“But as I headed into the heart of New Zealand's fiordland that same child-like feeling, long lost, of pure unadulterated awe came rushing back. I knew the road to Milford Sound was good - but this good?”
Historical Context Edit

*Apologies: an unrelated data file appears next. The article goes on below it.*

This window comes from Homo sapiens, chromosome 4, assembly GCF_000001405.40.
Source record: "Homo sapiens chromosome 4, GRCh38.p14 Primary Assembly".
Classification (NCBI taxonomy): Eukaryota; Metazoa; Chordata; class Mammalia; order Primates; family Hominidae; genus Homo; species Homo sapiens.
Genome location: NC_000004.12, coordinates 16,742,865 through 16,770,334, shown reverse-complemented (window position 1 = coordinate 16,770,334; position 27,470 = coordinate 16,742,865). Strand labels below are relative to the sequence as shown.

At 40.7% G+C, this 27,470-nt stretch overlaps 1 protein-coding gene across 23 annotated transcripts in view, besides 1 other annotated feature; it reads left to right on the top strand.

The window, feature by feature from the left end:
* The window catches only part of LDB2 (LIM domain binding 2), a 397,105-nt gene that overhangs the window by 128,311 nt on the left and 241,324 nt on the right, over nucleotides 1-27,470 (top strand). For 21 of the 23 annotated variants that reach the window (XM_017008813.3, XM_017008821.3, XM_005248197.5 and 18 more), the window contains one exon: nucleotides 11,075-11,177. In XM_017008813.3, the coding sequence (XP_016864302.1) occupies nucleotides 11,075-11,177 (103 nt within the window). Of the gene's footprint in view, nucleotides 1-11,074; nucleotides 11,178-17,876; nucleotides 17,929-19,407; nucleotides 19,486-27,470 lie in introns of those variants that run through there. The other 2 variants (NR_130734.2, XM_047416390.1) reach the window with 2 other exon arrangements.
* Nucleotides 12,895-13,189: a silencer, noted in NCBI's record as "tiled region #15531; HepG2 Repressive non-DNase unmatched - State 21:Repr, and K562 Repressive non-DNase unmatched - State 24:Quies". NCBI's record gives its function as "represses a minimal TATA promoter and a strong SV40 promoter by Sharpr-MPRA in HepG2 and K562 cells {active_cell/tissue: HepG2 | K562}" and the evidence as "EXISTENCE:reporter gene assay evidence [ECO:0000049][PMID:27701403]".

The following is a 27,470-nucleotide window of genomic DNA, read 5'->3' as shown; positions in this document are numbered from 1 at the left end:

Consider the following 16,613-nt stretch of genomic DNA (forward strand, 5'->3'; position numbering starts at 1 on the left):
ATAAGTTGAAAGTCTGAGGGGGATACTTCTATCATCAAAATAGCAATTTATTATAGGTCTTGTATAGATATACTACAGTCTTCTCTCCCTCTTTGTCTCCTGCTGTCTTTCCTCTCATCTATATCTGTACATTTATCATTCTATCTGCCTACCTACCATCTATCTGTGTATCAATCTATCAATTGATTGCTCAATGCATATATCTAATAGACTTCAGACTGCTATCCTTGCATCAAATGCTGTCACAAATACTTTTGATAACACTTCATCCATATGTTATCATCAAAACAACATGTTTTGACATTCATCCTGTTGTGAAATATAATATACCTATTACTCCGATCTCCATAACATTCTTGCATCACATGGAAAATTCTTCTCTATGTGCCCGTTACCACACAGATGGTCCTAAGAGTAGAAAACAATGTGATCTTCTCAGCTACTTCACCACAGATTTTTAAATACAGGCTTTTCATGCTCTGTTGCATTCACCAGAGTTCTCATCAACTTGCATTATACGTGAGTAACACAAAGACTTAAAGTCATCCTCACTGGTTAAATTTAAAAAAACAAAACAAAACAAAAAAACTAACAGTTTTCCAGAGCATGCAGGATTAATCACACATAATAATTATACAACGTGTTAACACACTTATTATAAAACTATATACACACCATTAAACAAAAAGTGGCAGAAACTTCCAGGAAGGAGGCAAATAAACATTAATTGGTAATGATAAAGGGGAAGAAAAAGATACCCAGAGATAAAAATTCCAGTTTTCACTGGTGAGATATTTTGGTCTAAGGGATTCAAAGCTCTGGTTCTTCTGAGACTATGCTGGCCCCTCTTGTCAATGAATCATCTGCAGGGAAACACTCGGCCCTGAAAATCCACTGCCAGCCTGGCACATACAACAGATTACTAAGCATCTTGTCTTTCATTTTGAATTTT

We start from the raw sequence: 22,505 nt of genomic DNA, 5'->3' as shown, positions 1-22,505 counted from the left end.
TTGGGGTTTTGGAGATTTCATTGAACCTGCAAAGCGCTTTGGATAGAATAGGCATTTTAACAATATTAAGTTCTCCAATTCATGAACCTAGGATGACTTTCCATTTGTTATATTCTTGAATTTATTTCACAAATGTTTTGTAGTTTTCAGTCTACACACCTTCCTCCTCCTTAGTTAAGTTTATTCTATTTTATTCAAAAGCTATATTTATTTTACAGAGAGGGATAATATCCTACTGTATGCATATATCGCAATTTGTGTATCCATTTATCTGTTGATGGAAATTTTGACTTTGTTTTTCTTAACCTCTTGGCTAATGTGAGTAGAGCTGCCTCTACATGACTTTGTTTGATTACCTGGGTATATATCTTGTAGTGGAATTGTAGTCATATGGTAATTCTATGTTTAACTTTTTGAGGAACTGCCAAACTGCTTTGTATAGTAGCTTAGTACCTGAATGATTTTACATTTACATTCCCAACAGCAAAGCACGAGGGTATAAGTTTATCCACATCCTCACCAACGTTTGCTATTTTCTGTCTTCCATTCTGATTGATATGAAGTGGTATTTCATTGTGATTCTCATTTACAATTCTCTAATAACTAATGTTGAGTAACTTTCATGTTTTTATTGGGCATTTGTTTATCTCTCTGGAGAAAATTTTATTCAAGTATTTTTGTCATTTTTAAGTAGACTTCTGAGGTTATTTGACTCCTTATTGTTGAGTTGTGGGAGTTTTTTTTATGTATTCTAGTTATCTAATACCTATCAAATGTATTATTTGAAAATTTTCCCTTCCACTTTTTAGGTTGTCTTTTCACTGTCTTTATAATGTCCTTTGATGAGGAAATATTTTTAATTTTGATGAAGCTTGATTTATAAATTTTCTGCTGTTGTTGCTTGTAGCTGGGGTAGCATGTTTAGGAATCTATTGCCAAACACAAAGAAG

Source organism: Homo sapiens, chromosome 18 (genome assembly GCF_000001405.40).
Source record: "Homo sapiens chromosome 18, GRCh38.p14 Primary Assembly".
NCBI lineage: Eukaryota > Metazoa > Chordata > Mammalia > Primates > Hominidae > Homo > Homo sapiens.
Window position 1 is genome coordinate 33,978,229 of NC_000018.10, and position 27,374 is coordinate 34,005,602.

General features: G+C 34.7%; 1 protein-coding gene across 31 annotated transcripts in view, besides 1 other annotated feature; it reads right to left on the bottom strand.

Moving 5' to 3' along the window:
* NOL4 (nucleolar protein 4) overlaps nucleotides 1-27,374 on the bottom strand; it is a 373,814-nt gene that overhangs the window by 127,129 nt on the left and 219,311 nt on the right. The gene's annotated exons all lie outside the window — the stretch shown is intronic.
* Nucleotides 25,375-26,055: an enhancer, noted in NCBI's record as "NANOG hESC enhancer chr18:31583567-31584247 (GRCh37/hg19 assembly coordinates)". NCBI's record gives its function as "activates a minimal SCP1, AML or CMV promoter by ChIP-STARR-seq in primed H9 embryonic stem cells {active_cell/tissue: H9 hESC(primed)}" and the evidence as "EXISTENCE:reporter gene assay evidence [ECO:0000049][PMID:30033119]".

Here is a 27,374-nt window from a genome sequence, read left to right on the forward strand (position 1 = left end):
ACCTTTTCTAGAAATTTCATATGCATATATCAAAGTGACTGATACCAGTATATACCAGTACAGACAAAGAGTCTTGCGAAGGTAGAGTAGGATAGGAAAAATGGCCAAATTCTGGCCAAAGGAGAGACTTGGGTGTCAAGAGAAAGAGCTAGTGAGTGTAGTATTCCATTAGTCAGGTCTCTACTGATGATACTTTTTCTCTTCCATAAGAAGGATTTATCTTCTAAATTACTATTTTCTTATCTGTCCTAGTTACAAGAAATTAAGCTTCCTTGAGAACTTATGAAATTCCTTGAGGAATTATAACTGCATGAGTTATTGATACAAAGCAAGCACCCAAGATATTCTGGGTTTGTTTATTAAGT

Known as Milford Sound by everyone save those stubborn natives - who named it after the now extinct piopio bird - the magnificent natural fjord was once called by Rudyard Kipling the "eighth Wonder of the World." Carved by glaciers, the New Zealand fjord’s cliffs rise vertically from the dark waters while waterfalls fall as much as 1000 meters down the faces. Ignored by early explorers such as Captain James Cook, the fjord remained undiscovered – at least by Europeans – until 1812 AD when it was named after an obscure spot in Wales by the first to sail into it. In 1888 the MacKinnon Pass was located, giving access to the fjord along the Milford Track, one of the best walking trails in the world. Now as many as three-quarter million visitors a year tramp and sail about the sound, making it the most famous tourist destination in the country.